Assistant Director, Associate Professor of Media and Public Affairs
Read her full CV here | Office Hours: Please email for an appointment.
Dr. Patricia Phalen brings over 25 years of experience researching the intersection of media, culture, and human behavior. A lifelong interest in writing about human life experiences that captivate, inspire and offer thought-provoking conversations has led her to work in academia, television, and government. Her academic research focuses on the economic sociology of mass media organizations, particularly the various occupational cultures at work in television production.
As Assistant Director of the School of Media & Public Affairs (SMPA) and Associate Professor at The George Washington University, Dr. Phalen uses the unique ability of bringing in humor to connect with her audience, delivering deep analysis of human relationships in professional and popular culture. Dr. Phalen currently teaches graduate and undergraduate courses at GWU which include “Hollywood & Politics,” “Media Organizations & Audiences,” and “Media in a Free Society.” Her work expands country-wide and globally through presentations at media conferences and invited lectures in the U.S., Europe, Central and South America, Africa and Asia. Recognized for her prolific research, she has been featured in numerous academic journals such as The Journal of Media Economics, The Journal of Broadcasting & Electronic Media, Telecommunications Policy, The Journal of Popular Culture, Political Communication and The Journal of Radio Studies. Her work has also been featured in Fortune and USA Today, and cited in a number of popular press articles.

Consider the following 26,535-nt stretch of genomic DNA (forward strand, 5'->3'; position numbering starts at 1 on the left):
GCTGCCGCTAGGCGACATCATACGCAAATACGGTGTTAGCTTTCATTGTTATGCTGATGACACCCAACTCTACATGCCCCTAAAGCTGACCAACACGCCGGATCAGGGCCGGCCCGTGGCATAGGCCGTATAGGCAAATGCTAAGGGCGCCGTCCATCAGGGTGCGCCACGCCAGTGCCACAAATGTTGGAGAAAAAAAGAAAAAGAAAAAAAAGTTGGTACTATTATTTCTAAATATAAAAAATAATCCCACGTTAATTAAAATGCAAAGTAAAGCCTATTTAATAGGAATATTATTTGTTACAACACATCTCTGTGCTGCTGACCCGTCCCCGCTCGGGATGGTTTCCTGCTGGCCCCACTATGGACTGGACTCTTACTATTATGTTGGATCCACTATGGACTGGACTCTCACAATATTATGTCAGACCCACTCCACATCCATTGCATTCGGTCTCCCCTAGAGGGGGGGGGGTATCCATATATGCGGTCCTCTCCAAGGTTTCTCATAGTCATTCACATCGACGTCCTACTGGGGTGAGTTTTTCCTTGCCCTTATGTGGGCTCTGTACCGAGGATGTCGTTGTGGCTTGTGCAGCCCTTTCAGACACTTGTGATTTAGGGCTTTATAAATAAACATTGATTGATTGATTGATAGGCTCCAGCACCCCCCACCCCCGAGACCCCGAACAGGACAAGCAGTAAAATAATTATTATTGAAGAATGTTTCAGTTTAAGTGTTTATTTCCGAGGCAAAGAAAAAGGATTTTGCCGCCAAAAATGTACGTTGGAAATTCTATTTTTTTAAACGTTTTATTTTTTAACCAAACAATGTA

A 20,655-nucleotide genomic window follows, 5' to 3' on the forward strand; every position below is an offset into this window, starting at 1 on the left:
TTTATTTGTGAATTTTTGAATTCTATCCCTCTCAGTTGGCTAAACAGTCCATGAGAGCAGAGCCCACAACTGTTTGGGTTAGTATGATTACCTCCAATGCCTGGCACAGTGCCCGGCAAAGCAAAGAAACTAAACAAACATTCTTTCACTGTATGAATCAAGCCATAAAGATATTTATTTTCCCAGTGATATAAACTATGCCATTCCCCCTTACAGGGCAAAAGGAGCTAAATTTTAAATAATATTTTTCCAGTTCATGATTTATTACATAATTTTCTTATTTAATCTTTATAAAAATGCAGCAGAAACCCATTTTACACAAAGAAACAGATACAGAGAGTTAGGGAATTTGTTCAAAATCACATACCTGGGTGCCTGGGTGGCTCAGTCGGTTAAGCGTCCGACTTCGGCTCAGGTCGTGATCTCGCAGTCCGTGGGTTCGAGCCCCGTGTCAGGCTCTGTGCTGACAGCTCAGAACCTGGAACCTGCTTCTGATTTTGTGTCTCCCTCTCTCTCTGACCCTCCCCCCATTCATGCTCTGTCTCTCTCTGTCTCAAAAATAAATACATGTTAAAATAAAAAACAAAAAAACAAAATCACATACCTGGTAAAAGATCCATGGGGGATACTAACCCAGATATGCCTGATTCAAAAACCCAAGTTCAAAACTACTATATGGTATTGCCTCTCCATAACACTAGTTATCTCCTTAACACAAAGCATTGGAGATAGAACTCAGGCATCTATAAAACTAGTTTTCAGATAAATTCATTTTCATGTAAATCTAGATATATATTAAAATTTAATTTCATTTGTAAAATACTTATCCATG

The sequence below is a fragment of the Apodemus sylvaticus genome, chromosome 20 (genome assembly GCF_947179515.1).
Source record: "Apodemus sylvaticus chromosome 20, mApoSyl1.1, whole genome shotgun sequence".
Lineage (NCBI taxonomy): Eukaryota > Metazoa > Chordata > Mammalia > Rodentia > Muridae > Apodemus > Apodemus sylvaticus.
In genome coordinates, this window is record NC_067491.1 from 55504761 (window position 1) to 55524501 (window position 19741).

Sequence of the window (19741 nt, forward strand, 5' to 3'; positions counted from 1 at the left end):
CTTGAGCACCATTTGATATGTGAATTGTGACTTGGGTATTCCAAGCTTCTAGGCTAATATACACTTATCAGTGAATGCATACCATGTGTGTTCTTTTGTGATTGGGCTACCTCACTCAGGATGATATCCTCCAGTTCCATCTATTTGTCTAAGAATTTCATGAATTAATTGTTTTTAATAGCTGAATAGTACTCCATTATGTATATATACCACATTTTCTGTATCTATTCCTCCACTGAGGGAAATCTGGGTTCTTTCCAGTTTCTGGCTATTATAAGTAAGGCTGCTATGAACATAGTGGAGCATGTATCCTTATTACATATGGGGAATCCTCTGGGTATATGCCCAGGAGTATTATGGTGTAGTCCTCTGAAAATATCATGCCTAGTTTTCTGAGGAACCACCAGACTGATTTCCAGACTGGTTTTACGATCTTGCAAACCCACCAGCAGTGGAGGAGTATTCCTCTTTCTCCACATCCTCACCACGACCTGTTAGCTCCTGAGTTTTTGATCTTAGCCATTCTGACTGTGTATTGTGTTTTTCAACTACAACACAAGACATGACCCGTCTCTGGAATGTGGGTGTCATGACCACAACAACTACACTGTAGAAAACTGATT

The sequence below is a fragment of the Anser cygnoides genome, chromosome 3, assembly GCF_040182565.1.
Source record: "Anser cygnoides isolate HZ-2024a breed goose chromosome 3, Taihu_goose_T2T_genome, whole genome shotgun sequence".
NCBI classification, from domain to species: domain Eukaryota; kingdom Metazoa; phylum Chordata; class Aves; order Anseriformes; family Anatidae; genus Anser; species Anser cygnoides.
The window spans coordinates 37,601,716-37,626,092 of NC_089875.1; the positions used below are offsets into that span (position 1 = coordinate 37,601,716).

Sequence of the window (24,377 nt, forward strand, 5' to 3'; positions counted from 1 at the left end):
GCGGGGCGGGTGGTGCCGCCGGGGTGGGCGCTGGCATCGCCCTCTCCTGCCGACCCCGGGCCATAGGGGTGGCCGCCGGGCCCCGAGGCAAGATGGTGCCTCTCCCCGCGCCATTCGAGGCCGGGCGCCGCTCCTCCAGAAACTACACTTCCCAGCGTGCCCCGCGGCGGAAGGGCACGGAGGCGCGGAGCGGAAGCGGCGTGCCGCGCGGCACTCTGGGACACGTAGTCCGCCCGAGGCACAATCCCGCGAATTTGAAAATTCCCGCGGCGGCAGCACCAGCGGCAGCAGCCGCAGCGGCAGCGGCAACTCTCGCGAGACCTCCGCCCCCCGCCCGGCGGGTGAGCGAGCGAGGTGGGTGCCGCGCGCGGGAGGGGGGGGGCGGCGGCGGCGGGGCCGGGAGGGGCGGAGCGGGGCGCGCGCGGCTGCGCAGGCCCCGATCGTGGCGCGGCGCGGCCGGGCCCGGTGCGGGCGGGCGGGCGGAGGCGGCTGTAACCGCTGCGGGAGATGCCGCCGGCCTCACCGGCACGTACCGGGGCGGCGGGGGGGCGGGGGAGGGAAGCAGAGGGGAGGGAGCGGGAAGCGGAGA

Dr. Phalen has a Masters and PhD in Radio/Television/Film from Northwestern University, and a BA and MBA from Boston College. Her latest book is Writing Hollywood: The Work and Professional Culture of Television Writers, (2018, Routledge). She is co-author of two others, Ratings Analysis: The Theory and Practice of Audience Research (now in its 4th edition) and The Mass Audience: Rediscovering the Dominant Model.